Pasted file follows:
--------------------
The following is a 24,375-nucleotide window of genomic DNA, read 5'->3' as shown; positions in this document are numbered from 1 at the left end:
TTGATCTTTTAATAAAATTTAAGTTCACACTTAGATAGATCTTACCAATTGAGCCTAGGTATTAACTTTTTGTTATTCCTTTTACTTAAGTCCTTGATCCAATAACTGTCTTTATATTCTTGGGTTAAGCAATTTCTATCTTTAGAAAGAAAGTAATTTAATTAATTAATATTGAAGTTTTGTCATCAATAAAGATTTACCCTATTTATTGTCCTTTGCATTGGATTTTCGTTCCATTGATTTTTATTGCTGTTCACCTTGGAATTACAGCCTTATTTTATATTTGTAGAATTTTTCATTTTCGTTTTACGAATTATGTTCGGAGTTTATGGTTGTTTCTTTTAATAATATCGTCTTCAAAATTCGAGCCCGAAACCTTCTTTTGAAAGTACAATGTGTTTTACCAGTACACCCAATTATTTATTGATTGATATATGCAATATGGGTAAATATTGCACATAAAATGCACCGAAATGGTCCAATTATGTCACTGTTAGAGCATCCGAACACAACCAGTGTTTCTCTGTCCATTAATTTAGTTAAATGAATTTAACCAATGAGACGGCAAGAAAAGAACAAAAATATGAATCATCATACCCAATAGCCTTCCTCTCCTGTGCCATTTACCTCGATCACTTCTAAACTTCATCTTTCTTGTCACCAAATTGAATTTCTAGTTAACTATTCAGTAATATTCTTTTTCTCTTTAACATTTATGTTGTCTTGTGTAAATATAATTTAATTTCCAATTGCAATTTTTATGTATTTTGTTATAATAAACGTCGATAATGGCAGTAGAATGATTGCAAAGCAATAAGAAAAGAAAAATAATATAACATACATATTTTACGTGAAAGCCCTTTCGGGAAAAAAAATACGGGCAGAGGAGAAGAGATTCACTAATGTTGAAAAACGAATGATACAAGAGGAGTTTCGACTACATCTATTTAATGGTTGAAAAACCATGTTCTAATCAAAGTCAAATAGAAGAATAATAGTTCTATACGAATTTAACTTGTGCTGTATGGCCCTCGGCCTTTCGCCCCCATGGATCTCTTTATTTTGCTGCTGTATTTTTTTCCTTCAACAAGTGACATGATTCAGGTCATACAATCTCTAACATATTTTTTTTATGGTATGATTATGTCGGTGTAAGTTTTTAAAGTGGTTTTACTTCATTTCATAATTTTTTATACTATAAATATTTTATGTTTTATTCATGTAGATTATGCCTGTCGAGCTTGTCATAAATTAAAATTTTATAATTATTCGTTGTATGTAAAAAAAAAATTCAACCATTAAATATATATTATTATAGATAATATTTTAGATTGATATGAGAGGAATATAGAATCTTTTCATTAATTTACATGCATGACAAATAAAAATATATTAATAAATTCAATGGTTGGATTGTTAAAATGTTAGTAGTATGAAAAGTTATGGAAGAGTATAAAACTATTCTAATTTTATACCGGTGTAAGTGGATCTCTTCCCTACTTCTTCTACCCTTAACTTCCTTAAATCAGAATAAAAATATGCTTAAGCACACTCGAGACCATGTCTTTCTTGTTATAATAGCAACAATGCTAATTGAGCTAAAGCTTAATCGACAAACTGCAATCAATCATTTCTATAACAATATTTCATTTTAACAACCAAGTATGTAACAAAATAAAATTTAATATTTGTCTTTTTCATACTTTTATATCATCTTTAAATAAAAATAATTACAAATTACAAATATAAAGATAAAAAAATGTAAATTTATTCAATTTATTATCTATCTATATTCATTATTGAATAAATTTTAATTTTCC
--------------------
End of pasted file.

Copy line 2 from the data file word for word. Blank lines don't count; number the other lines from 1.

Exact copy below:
TTGATCTTTTAATAAAATTTAAGTTCACACTTAGATAGATCTTACCAATTGAGCCTAGGTATTAACTTTTTGTTATTCCTTTTACTTAAGTCCTTGATCCAATAACTGTCTTTATATTCTTGGGTTAAGCAATTTCTATCTTTAGAAAGAAAGTAATTTAATTAATTAATATTGAAGTTTTGTCATCAATAAAGATTTACCCTATTTATTGTCCTTTGCATTGGATTTTCGTTCCATTGATTTTTATTGCTGTTCACCTTGGAATTACAGCCTTATTTTATATTTGTAGAATTTTTCATTTTCGTTTTACGAATTATGTTCGGAGTTTATGGTTGTTTCTTTTAATAATATCGTCTTCAAAATTCGAGCCCGAAACCTTCTTTTGAAAGTACAATGTGTTTTACCAGTACACCCAATTATTTATTGATTGATATATGCAATATGGGTAAATATTGCACATAAAATGCACCGAAATGGTCCAATTATGTCACTGTTAGAGCATCCGAACACAACCAGTGTTTCTCTGTCCATTAATTTAGTTAAATGAATTTAACCAATGAGACGGCAAGAAAAGAACAAAAATATGAATCATCATACCCAATAGCCTTCCTCTCCTGTGCCATTTACCTCGATCACTTCTAAACTTCATCTTTCTTGTCACCAAATTGAATTTCTAGTTAACTATTCAGTAATATTCTTTTTCTCTTTAACATTTATGTTGTCTTGTGTAAATATAATTTAATTTCCAATTGCAATTTTTATGTATTTTGTTATAATAAACGTCGATAATGGCAGTAGAATGATTGCAAAGCAATAAGAAAAGAAAAATAATATAACATACATATTTTACGTGAAAGCCCTTTCGGGAAAAAAAATACGGGCAGAGGAGAAGAGATTCACTAATGTTGAAAAACGAATGATACAAGAGGAGTTTCGACTACATCTATTTAATGGTTGAAAAACCATGTTCTAATCAAAGTCAAATAGAAGAATAATAGTTCTATACGAATTTAACTTGTGCTGTATGGCCCTCGGCCTTTCGCCCCCATGGATCTCTTTATTTTGCTGCTGTATTTTTTTCCTTCAACAAGTGACATGATTCAGGTCATACAATCTCTAACATATTTTTTTTATGGTATGATTATGTCGGTGTAAGTTTTTAAAGTGGTTTTACTTCATTTCATAATTTTTTATACTATAAATATTTTATGTTTTATTCATGTAGATTATGCCTGTCGAGCTTGTCATAAATTAAAATTTTATAATTATTCGTTGTATGTAAAAAAAAAATTCAACCATTAAATATATATTATTATAGATAATATTTTAGATTGATATGAGAGGAATATAGAATCTTTTCATTAATTTACATGCATGACAAATAAAAATATATTAATAAATTCAATGGTTGGATTGTTAAAATGTTAGTAGTATGAAAAGTTATGGAAGAGTATAAAACTATTCTAATTTTATACCGGTGTAAGTGGATCTCTTCCCTACTTCTTCTACCCTTAACTTCCTTAAATCAGAATAAAAATATGCTTAAGCACACTCGAGACCATGTCTTTCTTGTTATAATAGCAACAATGCTAATTGAGCTAAAGCTTAATCGACAAACTGCAATCAATCATTTCTATAACAATATTTCATTTTAACAACCAAGTATGTAACAAAATAAAATTTAATATTTGTCTTTTTCATACTTTTATATCATCTTTAAATAAAAATAATTACAAATTACAAATATAAAGATAAAAAAATGTAAATTTATTCAATTTATTATCTATCTATATTCATTATTGAATAAATTTTAATTTTCC